It could be something as simple as starting a 'new routine' - i.e. going to the library for one morning a week, to catch up on the latest magazines (instead of buying them!)  Some libraries have coffee shops attached these days .... 

    It's a bugger, isn't it @Sister - it is amazing how this shitty disease continues to turn our lives (and our brains) upside down .....   After your treatment has finished .... are you able to negotiate a period of Long Service Leave (or Time off in Lieu of Payment) so that you DO have a period of time to recover not only physically but more so, mentally.  Going straight back to work may be quite stressful and not be beneficial to you in the long term ...... but - if you feel you will be up to it ... Go Girl!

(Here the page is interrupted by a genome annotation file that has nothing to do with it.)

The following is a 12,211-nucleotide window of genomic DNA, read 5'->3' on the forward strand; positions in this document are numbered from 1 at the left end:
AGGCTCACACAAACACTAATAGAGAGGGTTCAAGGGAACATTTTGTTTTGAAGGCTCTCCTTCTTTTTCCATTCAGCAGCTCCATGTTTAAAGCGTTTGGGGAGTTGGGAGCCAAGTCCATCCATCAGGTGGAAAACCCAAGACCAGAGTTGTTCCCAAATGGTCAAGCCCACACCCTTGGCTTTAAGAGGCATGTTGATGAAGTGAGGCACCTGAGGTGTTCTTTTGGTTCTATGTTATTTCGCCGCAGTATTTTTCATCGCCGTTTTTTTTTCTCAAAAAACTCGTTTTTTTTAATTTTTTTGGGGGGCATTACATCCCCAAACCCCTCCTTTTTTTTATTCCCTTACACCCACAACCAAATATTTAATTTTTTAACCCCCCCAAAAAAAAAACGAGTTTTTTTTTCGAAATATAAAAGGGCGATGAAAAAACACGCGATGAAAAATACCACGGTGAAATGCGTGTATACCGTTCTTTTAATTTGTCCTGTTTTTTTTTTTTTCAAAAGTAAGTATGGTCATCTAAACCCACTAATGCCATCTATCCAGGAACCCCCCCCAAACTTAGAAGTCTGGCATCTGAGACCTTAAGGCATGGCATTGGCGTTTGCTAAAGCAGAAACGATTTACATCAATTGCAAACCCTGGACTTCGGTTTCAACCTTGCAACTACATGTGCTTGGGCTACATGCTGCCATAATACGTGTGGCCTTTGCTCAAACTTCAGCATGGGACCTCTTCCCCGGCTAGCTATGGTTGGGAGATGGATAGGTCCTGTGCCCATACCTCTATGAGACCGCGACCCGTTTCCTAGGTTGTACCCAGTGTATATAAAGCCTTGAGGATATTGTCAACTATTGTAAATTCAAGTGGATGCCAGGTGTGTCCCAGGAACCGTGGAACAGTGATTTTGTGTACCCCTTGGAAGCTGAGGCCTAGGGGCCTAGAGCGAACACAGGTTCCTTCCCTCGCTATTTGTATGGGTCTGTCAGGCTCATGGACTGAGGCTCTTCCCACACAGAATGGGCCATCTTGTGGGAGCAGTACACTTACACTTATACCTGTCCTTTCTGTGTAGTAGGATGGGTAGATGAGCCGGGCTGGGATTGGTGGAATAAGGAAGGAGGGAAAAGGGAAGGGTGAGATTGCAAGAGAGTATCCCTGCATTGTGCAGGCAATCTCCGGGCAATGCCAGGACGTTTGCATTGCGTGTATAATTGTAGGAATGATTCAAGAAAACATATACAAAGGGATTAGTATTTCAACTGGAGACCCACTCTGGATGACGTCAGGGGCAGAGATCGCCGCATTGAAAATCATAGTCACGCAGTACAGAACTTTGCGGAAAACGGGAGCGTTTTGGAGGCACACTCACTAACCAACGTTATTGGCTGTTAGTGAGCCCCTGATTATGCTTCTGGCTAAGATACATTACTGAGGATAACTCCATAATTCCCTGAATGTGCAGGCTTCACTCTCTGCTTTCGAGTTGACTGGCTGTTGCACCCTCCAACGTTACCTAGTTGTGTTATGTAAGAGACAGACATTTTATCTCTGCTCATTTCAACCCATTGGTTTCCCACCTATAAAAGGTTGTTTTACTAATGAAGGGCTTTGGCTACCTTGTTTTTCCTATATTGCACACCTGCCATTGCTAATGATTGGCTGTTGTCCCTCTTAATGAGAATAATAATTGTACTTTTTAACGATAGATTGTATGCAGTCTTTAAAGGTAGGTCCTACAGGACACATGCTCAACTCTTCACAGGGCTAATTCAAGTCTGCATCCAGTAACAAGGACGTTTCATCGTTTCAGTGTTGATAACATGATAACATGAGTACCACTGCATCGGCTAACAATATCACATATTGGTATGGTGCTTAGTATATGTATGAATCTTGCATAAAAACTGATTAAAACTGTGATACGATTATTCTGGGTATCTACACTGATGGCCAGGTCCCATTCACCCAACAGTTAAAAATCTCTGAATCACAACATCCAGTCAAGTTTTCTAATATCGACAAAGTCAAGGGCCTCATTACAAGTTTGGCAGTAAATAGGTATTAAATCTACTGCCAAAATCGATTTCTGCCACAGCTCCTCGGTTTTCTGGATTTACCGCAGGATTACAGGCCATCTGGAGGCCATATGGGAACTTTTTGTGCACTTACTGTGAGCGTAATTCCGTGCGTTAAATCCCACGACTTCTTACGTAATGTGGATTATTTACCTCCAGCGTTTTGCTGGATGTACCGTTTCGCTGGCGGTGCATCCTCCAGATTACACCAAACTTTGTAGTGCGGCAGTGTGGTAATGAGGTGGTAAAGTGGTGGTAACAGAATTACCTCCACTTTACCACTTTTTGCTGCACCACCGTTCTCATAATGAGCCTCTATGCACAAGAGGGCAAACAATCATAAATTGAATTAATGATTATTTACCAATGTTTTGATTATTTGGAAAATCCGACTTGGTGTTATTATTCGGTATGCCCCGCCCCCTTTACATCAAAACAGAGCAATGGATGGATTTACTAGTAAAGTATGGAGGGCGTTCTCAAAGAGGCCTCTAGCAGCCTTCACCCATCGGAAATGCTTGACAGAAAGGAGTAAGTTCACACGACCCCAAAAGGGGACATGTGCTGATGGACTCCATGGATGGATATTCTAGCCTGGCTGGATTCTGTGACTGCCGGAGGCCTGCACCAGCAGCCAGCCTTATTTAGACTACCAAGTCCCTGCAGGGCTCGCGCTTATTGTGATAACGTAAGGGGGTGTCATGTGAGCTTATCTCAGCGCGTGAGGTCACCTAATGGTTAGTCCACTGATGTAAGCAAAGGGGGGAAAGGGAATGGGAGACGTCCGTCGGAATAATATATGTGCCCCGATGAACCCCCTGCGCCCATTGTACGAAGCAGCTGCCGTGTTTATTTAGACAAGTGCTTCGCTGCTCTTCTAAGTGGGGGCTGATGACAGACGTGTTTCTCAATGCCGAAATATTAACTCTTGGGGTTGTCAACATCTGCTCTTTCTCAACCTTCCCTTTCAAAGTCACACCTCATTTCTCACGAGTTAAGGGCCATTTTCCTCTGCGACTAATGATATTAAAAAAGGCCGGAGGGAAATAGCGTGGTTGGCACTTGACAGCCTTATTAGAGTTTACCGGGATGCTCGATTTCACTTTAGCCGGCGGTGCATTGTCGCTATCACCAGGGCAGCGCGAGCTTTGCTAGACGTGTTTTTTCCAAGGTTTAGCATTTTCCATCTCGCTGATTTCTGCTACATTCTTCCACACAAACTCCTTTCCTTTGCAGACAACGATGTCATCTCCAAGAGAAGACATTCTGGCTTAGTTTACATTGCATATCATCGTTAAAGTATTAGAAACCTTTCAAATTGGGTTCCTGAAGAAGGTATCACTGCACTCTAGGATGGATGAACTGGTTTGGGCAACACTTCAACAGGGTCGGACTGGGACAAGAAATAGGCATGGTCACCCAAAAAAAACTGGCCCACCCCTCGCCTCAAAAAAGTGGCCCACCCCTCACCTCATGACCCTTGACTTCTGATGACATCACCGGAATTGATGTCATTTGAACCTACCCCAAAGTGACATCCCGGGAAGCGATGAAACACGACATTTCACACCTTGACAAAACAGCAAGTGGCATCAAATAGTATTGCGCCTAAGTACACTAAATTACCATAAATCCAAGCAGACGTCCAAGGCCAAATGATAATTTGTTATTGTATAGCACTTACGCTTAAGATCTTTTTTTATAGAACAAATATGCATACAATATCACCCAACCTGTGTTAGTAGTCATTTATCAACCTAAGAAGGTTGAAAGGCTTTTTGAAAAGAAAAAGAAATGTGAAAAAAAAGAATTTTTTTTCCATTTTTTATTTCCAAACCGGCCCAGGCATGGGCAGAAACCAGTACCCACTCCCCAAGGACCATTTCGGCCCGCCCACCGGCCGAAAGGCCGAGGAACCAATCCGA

Doing 'new things' during this 'quiet' period would be a pathway to finding a new interests for you to move forward with .... whilst maintaining any of your current interests as well, of course.

    Just give something 'new' a go - you never know - you may just love it!!  ;) 

  • SisterSister Adelaide Hills, SAMember Posts: 4,960
    Nah, I'll have to go back as soon as the onc says so but if it's straight after rads I will try to negotiate a part-time return for the rest of the term.
  • ArtferretArtferret MelbourneMember Posts: 259